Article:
[Microglia--biology and relevance to disease].


Microglia, the resting macrophage population in the brain and spinal cord, has a central role in inflammatory processes and in acute and chronic degenerative diseases of the central nervous system. The possibility of utilizing microglia diagnostically has emerged with the prospect of visualization of reactive microgliosis via positron emission tomography. Microglia might also have a therapeutic potential by way of recruitment of microglial precursors from the blood with the opportunity to introduce genetically modified cells lesion-specifically into the central nervous system via the bloodstream. Knowledge about microglial function has preferentially been obtained via studies in experimental animal models of the pathological central nervous system. In spite of the rather extensive knowledge regarding the pathophysiological implications of these cells, their function in the normal central nervous system remains rather unknown.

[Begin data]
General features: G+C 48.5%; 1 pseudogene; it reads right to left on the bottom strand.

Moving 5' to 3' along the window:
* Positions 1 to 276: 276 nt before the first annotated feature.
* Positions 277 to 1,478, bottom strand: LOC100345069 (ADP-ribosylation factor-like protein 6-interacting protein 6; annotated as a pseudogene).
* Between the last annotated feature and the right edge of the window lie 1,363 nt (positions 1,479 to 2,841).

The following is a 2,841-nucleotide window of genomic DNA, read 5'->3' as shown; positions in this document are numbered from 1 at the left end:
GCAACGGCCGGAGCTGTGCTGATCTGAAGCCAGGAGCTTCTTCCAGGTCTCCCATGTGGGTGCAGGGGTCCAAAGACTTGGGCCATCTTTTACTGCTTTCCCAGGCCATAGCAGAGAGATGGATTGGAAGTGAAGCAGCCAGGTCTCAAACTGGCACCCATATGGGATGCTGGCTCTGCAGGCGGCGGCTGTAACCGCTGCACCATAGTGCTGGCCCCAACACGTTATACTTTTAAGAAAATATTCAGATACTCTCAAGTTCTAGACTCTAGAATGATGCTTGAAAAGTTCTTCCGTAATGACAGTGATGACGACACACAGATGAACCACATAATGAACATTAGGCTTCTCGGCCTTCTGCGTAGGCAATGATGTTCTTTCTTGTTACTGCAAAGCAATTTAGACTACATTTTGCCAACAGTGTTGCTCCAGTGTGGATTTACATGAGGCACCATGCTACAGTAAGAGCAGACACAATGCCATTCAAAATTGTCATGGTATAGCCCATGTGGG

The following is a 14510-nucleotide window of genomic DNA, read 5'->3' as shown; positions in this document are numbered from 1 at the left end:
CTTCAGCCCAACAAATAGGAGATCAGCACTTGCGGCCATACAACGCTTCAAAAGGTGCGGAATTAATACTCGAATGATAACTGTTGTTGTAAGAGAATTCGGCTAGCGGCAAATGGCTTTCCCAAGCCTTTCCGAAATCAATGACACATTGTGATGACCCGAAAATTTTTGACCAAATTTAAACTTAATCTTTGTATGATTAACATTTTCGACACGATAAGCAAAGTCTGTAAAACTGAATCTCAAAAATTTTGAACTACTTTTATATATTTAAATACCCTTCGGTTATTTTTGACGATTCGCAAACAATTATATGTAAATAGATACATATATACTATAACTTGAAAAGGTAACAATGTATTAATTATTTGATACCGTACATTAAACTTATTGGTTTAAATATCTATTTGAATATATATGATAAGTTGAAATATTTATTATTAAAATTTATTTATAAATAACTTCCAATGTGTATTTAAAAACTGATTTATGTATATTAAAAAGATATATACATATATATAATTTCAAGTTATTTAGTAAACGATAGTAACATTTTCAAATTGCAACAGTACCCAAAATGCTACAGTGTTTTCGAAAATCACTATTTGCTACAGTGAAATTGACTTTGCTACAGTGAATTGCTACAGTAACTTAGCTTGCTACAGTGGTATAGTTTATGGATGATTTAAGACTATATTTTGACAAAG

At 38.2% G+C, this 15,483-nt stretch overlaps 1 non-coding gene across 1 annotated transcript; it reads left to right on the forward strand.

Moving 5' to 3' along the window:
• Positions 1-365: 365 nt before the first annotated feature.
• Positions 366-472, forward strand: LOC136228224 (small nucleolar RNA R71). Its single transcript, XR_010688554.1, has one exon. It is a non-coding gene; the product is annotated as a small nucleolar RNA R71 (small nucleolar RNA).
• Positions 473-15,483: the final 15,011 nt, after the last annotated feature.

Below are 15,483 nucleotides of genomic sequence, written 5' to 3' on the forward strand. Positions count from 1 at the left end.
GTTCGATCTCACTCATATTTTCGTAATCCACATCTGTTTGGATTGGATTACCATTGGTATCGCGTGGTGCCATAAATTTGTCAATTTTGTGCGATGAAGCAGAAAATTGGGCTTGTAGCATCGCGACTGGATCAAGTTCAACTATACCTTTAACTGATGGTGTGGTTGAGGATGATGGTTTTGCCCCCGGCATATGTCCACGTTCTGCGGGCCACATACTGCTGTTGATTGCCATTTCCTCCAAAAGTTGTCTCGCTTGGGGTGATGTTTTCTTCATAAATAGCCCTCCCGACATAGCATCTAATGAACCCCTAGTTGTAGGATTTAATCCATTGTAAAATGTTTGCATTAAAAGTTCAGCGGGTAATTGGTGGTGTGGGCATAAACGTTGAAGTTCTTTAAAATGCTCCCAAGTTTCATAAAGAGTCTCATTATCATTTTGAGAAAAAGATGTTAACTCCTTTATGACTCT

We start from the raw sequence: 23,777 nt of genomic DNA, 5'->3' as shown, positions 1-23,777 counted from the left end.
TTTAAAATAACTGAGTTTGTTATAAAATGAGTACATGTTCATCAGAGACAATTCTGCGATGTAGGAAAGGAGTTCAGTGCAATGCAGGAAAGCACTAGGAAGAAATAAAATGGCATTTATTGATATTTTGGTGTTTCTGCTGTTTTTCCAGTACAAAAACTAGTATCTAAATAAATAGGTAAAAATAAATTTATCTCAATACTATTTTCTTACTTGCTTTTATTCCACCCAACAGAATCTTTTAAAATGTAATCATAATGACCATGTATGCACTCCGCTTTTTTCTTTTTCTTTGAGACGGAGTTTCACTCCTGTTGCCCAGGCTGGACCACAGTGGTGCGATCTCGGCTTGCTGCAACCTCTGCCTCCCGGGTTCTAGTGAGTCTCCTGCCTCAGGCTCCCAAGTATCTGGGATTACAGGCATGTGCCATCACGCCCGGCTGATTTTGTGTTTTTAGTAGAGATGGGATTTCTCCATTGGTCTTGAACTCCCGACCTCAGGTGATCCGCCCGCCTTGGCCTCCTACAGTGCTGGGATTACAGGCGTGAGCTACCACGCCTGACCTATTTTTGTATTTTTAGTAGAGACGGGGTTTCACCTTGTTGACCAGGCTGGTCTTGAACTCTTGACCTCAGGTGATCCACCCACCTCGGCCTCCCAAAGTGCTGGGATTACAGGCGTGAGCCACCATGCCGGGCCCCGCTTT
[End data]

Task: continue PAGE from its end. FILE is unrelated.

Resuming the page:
Cite this paper

@article{Wirenfeldt2005MicrogliabiologyAR, title={[Microglia--biology and relevance to disease].}, author={Martin Wirenfeldt and Rune Ladeby and Ishar Dalmau and Richard B. Banati and Bente Finsen}, journal={Ugeskrift for laeger}, year={2005}, volume={167 33}, pages={3025-30} }